“It’s a steep learning curve.” You’ll hear this a lot from experienced solos reflecting on the start of their practice – and they’re right.
One way to beat the learning curve is by choosing a practice area that capitalizes on what you know.
Try borrowing a short exercise from performance coach Achim Nowak. To help identify the types of expertise you value, and how you feel yours compares to that of others, Nowak suggests making two short lists: “What I Know,” and “What I Don’t Know.” You can take them in either order; I’m going to take them in reverse.
List What You Don’t Know
When I was starting my practice, this would have been a very easy list to make. My don’t-know list would have included bookkeeping, marketing, graphic design, most of law practice management, and all things tech, among many others.
Don’t judge, and don’t panic – just write, quickly. Let the list fill up with topics, tasks and skills about which you can clearly say, “Need some help here.”
List What You Know
So what do you know? Areas of the law that you feel you can explain to a first-year law student. Software and technology you’ve mastered. Life and interpersonal skills. Nowak’s list includes directing plays, renovating houses, and making friends. Mine includes bicycling, snowshoeing, and making compost.
Again, go with your gut and don’t judge. These are areas where if someone needed a hand, you’d raise yours and say, “let me help you, I know that.”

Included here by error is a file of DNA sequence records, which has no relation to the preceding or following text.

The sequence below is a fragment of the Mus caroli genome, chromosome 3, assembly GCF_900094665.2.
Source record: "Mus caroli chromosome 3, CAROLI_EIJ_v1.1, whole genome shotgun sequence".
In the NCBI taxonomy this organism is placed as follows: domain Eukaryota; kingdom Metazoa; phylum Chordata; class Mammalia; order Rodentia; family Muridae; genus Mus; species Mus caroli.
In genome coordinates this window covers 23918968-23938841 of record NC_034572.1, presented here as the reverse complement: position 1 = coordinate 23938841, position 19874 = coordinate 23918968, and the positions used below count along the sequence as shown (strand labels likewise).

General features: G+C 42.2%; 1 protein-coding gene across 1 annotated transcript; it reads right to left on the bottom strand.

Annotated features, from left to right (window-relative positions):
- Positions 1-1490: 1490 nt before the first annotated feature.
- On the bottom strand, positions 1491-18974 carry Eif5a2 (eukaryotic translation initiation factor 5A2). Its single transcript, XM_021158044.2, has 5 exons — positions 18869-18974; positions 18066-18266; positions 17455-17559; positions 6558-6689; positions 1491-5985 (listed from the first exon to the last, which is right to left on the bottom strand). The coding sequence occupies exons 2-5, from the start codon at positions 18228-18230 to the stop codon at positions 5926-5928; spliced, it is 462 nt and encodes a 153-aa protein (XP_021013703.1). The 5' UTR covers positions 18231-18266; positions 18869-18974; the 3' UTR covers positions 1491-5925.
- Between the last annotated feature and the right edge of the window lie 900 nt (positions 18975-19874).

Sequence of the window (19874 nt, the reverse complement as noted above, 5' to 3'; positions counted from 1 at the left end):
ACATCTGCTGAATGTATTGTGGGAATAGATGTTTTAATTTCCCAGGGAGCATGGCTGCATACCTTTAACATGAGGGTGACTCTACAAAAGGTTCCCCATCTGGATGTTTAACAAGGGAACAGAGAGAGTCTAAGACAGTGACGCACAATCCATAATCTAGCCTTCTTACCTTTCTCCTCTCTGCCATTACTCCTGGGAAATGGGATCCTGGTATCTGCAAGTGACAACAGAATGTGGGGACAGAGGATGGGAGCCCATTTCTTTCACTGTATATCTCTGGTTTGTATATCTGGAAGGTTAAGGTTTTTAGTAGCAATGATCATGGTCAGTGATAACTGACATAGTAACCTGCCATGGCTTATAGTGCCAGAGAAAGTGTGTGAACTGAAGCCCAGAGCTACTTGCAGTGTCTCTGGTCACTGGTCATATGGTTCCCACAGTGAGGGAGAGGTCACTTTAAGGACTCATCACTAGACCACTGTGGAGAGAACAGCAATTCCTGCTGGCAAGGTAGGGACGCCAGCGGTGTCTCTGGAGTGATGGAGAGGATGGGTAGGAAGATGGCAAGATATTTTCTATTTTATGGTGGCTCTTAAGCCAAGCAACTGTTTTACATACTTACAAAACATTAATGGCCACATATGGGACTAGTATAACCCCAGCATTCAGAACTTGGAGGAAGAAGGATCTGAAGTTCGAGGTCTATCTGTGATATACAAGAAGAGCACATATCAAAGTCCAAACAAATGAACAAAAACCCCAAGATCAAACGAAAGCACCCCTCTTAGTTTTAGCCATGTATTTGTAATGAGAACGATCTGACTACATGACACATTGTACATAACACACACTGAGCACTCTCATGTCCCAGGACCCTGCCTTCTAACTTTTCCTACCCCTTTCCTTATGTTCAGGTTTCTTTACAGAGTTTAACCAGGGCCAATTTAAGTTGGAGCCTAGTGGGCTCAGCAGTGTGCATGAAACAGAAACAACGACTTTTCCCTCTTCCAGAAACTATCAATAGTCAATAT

Let Your List Lead You
Congratulations! You’ve mapped out the areas where you feel you do (and don’t) have expertise. And your lists should start to clue you in to what kind of expertise you value. This is not only helpful in building connections and relationships with other people, as Nowak discusses in his book, but also in helping you think about your practice area.
How so? Because it maps the learning curve. You’ll want to start your practice in areas that connect with what you know. And if an area you love falls into “What I Don’t Know,” you’ll need to make a decision: learn it, leave it, or outsource it? There’s no right answer—and you can defer the decision until after you’ve started your practice.
Understanding where you feel competent, and concentrating your focus on those areas at the outset, will let you tap into the power of expertise.
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